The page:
Early literacy has proven to have a significant relationship with graduation rates across a variety of contributing factors.
According to research, third graders who are not reading at grade level are among the most vulnerable to drop out of school later.
A long-term study by the Annie E. Casey Foundation found that students who were not proficient in reading by the end of third grade were four times more likely to drop out of high school than proficient readers. In fact, 88 percent of students who failed to earn a high school diploma were struggling readers in third grade.
Third grade has been identified as important to reading literacy because it is the final year children are learning to read, after which students are “reading to learn.” If they are not proficient readers when they begin fourth grade, as much as half of the curriculum they will be taught will be incomprehensible.
The question for states then becomes whether students who are not proficient readers by the end of third grade should be retained.
Grade retention, more commonly known as being held back, refers to the practice of requiring a student to remain at the same grade level for a second school year.
While some believe that retention can be damaging to a student socially and increase the chances of later dropout, others believe “social promotion,” or moving on a student who is not at grade level academically to maintain their social development, can be just as harmful. States need to consider the cost of remediation for students that are socially promoted as well as the costs of retaining students for an extra year of schooling.
High-quality early education programs provide an opportunity to get children on the right track by building a strong foundation for pre-reading and school readiness skills.
Research documents the importance of early experiences on brain development, and educators and policymakers now have a deeper understanding of how to best foster young children's learning. Research shows that participation in high-quality Early Care and Education (ECE) programs including child care, prekindergarten, Head Start and Early Head Start can increase children’s language and literacy skills before school entry.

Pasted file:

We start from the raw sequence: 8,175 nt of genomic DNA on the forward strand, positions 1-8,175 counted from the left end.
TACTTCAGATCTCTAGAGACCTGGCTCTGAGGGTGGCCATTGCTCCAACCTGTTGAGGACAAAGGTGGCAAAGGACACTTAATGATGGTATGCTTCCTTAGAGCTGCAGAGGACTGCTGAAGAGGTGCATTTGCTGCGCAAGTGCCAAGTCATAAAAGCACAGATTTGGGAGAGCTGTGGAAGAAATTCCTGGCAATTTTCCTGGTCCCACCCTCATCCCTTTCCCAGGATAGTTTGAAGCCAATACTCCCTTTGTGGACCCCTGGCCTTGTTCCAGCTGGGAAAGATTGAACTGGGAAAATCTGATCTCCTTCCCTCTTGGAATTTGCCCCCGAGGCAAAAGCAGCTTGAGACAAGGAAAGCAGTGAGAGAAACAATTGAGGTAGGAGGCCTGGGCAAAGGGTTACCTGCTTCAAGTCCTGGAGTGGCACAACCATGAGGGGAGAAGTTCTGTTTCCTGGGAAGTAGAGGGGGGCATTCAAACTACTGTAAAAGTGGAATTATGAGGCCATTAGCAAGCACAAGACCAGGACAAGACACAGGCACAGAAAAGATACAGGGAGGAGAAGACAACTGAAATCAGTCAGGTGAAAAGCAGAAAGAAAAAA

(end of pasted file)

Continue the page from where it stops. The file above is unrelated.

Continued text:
There are many strategies for addressing early literacy, including aligning standards to enhance kindergarten readiness, improving instruction and teacher preparation and developmentally-appropriate assessment and interventions, such as student interviews.
What the Research Says
Aligning Standards to Enhance Kindergarten Readiness
Prekindergarten standards should seamlessly align to the state's K-12 standards in order to enhance students' readiness for kindergarten. Many states have begun to embark on this endeavor by proposing task forces and grants aimed at creating and/or improving standards for early care centers and preschool.
Instruction and Teacher Preparation
Strong content knowledge in early literacy development is important for teachers in early childhood education classrooms. These teachers are able to effectively identify struggling readers and appropriately differentiate instruction to enhance literacy outcomes. Teacher preparation programs should develop effective programming for pre-service teachers; for in-service teachers, targeted professional development is recommended. Numerous states have crafted policies requiring early education certification for preschool and early care service providers.